>TLOU2 controversy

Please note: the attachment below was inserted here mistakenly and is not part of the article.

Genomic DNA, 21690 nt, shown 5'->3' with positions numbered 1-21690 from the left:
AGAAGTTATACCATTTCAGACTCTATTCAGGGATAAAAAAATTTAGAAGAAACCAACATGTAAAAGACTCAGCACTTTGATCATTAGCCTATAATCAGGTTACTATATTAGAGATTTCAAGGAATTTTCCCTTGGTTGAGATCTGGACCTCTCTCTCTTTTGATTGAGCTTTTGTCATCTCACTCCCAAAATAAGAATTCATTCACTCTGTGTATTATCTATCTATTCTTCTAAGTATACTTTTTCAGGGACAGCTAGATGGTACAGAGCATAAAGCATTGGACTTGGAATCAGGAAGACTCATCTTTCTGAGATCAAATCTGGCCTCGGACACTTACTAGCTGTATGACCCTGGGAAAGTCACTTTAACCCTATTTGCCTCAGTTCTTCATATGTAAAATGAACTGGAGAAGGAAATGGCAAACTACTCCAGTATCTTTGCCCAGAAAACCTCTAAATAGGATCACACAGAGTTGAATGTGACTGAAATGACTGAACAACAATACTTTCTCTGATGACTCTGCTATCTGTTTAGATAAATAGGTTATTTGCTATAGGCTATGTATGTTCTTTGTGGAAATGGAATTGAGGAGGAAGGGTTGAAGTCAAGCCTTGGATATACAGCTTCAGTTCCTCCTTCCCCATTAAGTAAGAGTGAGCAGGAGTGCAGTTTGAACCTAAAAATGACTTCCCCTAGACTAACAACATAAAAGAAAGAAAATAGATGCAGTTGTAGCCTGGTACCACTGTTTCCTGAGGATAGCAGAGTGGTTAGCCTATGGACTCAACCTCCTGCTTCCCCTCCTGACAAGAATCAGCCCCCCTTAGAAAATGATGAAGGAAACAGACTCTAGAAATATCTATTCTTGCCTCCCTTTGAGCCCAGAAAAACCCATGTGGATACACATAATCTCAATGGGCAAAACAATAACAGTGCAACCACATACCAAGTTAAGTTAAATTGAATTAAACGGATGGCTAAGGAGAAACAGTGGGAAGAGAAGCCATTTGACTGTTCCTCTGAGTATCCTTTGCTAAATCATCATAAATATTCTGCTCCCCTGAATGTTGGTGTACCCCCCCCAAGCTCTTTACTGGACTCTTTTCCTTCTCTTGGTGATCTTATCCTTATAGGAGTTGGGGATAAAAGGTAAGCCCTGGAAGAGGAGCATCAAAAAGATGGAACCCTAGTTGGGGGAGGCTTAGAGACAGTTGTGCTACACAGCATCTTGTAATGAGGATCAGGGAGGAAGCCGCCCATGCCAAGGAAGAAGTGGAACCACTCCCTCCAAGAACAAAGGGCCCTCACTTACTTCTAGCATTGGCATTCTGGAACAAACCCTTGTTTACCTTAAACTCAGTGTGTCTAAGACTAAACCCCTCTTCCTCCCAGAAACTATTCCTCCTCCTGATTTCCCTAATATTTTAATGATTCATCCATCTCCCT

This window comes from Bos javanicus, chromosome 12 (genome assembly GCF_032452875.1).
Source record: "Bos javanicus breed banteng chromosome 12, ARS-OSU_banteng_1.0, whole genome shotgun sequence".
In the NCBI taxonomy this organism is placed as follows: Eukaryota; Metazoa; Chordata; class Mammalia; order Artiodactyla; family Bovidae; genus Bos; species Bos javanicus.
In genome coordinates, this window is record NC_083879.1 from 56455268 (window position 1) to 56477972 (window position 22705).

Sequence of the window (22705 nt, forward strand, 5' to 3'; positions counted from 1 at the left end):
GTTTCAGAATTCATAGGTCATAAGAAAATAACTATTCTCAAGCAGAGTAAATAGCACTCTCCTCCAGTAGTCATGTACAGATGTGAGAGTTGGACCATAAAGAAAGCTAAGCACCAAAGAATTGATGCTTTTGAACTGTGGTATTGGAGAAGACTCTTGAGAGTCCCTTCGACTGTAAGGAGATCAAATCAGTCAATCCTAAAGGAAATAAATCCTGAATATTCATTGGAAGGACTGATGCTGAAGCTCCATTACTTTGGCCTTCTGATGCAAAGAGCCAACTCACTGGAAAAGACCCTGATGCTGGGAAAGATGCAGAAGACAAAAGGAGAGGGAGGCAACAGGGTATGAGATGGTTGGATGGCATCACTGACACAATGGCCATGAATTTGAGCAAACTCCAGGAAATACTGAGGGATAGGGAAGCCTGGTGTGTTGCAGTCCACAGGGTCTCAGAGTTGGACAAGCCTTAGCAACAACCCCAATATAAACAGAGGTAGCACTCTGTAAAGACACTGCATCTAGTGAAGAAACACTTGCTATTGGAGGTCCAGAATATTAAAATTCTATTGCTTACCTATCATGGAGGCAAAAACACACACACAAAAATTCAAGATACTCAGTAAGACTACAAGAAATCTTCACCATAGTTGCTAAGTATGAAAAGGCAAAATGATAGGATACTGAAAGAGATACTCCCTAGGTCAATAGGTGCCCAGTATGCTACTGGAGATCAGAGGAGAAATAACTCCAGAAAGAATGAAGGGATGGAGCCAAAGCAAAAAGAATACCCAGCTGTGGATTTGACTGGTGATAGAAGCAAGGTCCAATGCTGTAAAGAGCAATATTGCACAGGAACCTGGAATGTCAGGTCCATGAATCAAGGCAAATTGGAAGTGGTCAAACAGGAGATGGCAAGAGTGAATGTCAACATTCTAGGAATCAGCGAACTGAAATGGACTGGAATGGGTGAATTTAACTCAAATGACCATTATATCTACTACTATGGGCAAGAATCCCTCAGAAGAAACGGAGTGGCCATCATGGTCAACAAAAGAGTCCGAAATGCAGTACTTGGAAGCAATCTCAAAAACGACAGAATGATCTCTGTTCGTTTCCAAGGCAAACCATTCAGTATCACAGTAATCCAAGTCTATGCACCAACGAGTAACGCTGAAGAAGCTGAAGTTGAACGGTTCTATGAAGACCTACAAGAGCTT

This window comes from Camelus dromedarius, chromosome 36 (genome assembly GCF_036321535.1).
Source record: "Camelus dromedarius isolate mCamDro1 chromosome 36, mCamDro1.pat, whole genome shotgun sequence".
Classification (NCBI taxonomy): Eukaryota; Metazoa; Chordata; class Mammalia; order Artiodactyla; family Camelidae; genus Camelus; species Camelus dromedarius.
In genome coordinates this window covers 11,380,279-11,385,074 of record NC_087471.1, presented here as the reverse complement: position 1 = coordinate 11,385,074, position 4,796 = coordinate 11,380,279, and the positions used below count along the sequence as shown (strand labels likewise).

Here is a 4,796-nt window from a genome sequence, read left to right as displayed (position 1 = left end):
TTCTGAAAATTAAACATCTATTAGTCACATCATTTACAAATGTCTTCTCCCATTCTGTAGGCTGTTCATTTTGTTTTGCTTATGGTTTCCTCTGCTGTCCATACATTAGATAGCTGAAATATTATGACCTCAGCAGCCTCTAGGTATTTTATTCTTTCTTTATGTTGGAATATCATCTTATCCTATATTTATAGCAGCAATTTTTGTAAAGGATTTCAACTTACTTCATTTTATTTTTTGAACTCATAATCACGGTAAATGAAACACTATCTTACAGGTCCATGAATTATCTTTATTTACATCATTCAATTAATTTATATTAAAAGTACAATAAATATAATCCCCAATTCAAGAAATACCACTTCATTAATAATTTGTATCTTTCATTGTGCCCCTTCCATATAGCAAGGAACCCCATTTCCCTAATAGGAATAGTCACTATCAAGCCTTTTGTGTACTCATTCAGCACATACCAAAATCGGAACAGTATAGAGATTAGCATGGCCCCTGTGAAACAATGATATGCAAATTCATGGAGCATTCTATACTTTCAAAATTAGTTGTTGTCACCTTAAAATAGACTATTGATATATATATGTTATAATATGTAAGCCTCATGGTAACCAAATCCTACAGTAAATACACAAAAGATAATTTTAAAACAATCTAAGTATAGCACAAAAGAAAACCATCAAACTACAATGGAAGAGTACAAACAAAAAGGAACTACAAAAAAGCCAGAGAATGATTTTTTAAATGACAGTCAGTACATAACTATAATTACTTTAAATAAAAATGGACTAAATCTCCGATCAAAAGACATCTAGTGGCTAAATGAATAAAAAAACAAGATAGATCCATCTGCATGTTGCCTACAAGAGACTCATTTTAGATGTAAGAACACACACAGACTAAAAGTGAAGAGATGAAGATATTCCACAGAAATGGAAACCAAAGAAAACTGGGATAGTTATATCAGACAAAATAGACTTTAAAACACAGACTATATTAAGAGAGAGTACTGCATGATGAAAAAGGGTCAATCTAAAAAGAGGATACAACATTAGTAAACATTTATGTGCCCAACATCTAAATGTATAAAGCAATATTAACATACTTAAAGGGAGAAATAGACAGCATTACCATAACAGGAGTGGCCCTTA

It's obvious people were mad about Abby brutally murdering the last game's protagonist at the beginning of the game and then Ellie sparing her at the end, but they focused on the "political" aspects of the character because the actual reasons they were pissed off were huge spoilers (and a lot of them were either already looking to be mad or immature enough to lash out at superficial characteristics). Obviously people who are fans of a story will avoid spoiling it, especially spoilers like this (and Naughty Dog knew this). Anybody who acts like that wasn't the primary reason people were mad is either ignorant of the story or being disingenuous. Does this excuse the bigotry? No. Neither does it excuse Naughty Dog for intentionally provoking backlash from people. The fact that Naughty Dog intentionally wrote characters with controversial characteristics to do something that they 100% knew would piss people off (irrespective of said "political" characteristics) was clearly an attempt to start internet flame wars about the game and redirect anger toward these marginalized groups, leveraging the marginalization of women, queer people, etc to the end of marketing their product as "woke". It was a clever play in that respect (being effective marketing) but in terms of storytelling it's dubious and in terms of activism or representation it's cynical and exploitative. On all of these fronts they knew exactly what they were doing. They could have done representation and so on in a way that wasn't actively designed to maximize outrage (while also diverting outrage over an understandably controversial story choice onto marginalized identities), but this is what they chose to do. They still would have had plenty of marketing for their blockbuster game, still would have gained a lot of the attention (brand awareness) from anti-SJW outrage e-celebs anyway, and still would have been seen as "woke" if they did that. They could have made a character who wasn't designed to be a hate magnet for unrelated reasons which are spoilers and would encourage people to pick on other aspects of the characters out of bigotry/immaturity and to avoid posting spoilers.